Despite a slowed economy and sluggish freight activity, Class 8 retail sales for this year will be up from 2011 to approximately 185,000 units, said Mark Lampert, senior vice president, sales and marketing, Daimler Trucks North America (DTNA), in a meeting with a select truck journalists earlier this week.
Further, he predicted Class 6 and 7 retail sales would remain steady at around 85,000 for 2012.
One element helping to drive sales is that “the average age of vehicles in operation is the oldest on record,” he noted.
Lampert says interest in natural gas-powered vehicles - both CNG and LNG - is growing across all vehicle classes for a number of reasons. Chief among them: less cost for natural gas; less volatility than diesel; natural gas is a domestic fuel; simple aftertreatment requiring no DPF and no regens; no SCR is required; natural gas engines produce less noise and emissions; and the fueling infrastructure for natural gas is improving.
He pointed out that DTNA’s Freightliner brand is the only OEM producing natural gas vehicles will full factory installation and warranty. Freightliner will offer its 2013 model with a 12-liter natural gas engine, and is developing 15- and 7-liter natural gas engines platforms for Model Year 2015 vehicles.
Freightliner has produced some 15,000 natural gas vehicles with the Cummins Westport 8.9-liter ISL G heavy duty natural gas engine, mostly for port tractors, food delivery and regional haul tractors and utility trucks.
Lampert anticipates that legislation to provide tax credits to spur transition to using natural gas fuel in heavy trucking fleets will be included in the Natural Gas Act after the election. Still unknown is the secondary market for used natural gas-powered trucks.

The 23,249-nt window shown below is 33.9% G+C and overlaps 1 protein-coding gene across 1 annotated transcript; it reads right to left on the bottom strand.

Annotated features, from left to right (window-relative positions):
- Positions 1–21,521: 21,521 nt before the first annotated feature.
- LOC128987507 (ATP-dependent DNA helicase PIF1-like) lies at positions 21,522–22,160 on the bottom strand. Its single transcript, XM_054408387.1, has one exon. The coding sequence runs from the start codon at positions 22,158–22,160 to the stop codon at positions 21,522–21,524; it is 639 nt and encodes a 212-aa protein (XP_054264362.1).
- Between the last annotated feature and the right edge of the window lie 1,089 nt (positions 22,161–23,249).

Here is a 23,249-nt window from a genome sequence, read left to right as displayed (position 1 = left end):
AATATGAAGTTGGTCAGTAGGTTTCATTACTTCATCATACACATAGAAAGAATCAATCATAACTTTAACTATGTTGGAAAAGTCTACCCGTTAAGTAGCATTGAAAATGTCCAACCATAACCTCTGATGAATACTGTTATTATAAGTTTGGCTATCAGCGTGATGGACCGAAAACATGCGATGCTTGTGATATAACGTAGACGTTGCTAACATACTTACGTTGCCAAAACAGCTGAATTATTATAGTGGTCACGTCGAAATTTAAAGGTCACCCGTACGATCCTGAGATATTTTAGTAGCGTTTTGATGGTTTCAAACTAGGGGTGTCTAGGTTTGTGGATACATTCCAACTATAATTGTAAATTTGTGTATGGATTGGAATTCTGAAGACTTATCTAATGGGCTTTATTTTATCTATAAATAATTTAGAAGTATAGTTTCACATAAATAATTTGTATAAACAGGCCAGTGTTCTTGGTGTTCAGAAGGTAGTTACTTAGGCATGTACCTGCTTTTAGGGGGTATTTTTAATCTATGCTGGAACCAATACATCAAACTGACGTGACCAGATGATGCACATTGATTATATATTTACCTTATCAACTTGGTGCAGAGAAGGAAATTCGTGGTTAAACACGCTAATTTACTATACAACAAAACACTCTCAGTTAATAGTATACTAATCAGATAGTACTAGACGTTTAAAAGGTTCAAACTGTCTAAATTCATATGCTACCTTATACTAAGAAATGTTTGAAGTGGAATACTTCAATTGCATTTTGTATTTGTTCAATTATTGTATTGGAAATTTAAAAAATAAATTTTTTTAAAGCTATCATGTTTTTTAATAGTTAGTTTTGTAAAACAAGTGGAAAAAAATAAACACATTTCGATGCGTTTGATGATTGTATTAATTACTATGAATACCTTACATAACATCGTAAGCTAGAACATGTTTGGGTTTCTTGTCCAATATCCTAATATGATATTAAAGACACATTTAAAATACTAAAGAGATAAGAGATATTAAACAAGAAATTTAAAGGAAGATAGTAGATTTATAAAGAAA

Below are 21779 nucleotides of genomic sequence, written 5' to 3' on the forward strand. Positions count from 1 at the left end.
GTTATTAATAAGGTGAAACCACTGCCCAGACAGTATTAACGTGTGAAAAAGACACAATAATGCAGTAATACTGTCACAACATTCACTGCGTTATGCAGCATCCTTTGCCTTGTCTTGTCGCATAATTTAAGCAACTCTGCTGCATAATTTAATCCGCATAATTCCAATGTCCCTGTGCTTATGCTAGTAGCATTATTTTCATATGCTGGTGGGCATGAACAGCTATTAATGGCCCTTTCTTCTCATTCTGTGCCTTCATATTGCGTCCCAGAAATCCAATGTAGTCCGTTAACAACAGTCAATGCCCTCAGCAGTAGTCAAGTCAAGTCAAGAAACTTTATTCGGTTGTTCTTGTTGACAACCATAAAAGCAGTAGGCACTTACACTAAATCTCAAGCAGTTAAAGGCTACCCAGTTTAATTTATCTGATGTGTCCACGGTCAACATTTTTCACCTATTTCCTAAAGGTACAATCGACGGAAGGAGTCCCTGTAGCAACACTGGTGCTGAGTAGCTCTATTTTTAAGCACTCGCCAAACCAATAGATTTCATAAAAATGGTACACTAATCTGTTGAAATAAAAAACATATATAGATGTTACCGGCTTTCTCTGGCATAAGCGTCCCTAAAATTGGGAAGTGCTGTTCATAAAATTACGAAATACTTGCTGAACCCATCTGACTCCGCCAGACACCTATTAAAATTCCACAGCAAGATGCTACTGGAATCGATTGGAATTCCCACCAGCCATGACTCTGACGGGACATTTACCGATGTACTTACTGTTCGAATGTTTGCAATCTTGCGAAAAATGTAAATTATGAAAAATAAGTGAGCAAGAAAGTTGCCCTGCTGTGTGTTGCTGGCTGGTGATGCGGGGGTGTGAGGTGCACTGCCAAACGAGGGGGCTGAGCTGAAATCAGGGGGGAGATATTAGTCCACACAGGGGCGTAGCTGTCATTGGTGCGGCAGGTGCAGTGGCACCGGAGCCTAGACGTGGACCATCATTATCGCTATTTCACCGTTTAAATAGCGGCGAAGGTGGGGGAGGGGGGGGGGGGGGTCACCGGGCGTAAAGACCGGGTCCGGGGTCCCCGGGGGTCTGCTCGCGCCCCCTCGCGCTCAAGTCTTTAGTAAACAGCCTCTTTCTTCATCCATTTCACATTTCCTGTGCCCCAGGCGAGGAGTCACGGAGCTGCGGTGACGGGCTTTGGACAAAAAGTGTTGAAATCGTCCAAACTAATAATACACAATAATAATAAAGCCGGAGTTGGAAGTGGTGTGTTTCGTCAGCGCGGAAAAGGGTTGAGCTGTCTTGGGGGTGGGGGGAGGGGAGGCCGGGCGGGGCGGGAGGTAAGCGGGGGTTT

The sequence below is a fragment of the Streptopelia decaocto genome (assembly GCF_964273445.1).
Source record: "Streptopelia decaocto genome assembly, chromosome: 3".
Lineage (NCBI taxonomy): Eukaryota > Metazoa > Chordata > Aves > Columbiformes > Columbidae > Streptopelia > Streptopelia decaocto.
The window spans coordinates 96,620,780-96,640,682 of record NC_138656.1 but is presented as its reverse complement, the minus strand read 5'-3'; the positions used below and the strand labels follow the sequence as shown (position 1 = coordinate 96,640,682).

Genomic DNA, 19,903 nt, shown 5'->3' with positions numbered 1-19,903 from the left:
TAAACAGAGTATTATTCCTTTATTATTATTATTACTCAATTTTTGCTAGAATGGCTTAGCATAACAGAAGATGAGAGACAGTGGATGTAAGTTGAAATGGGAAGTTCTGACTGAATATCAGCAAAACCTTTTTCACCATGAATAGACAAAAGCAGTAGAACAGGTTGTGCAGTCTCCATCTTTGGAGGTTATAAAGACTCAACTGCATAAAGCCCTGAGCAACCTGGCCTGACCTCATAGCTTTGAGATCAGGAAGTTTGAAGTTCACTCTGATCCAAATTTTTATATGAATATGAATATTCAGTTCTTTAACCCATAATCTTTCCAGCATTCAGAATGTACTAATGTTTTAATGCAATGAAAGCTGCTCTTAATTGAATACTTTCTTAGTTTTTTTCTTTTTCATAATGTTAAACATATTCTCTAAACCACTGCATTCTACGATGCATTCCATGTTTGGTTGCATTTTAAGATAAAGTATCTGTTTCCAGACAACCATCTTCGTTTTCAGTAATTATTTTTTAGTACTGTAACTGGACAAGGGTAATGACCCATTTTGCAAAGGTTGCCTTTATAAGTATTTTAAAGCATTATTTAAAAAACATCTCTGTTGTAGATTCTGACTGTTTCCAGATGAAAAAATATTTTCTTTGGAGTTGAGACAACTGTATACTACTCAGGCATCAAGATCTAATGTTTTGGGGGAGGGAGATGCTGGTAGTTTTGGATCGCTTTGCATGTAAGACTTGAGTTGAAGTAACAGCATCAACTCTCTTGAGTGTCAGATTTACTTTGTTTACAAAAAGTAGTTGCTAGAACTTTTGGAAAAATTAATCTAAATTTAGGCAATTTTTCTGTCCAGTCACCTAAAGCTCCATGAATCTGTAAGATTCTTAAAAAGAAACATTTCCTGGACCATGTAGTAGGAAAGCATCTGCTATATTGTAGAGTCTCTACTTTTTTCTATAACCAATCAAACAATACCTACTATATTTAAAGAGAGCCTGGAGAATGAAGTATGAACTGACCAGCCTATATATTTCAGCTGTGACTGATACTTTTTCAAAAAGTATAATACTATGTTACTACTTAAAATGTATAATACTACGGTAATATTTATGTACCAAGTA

Included in the meeting was an update on Diesel Corporation’s Detroit DT12 automated manual transmission. Detroit is an affiliate of DTNA.
Part of the Detroit complete powertrain offering, the DT12 combines the operational ease of an automatic with the efficiency of a manual transmission, resulting in enhanced fuel economy, vehicle performance and safety, Brad Williamson, manager, engine and component marketing, DTNA, told the group of journalists.
A two-pedal system, the DT12 is available in the Freightliner Cascadia. The 12-speed, direct- or over-drive transmission “combines a traditional manual gearbox with high-speed, computer-controlled shift and clutch actuators that automatically and seamlessly select the right shift pattern and perfect clutch engagement for fuel economy and engine power,” he said.
“The DT12 has a creep mode that simulates a torque converter to improve low speed maneuverability for parking, docking, heavy traffic and other low speed situations.”
The transmission comes standard with a 5-year/750,000 mile warranty and a 2-year/200,000 miles warranty on the clutch. It is equipped with Virtual Technician, DTNA’s factory installed on-board diagnostics system.
Beginning in the summer of 2010, Freightliner conducted a cross country tour to let the industry know it would begin focusing on vocational trucks, explained Richard Saward, general manager, vocational sales, Freightliner. This effort was to fill the product void that came about when the company ceased its Sterling line of work trucks.
Last year, Freightliner launched three new vocational trucks: the set-forward 114SD in May, 114SD set-back axle for snow plow applications in October and the 108SD severe duty model in December.
While continuing to develop additional products, the company has organized a Customer Responsiveness Team, Saward said. The objective is to improve Freightliner’s competitiveness in the vocational market through effective processing and decision making on minor product requests.
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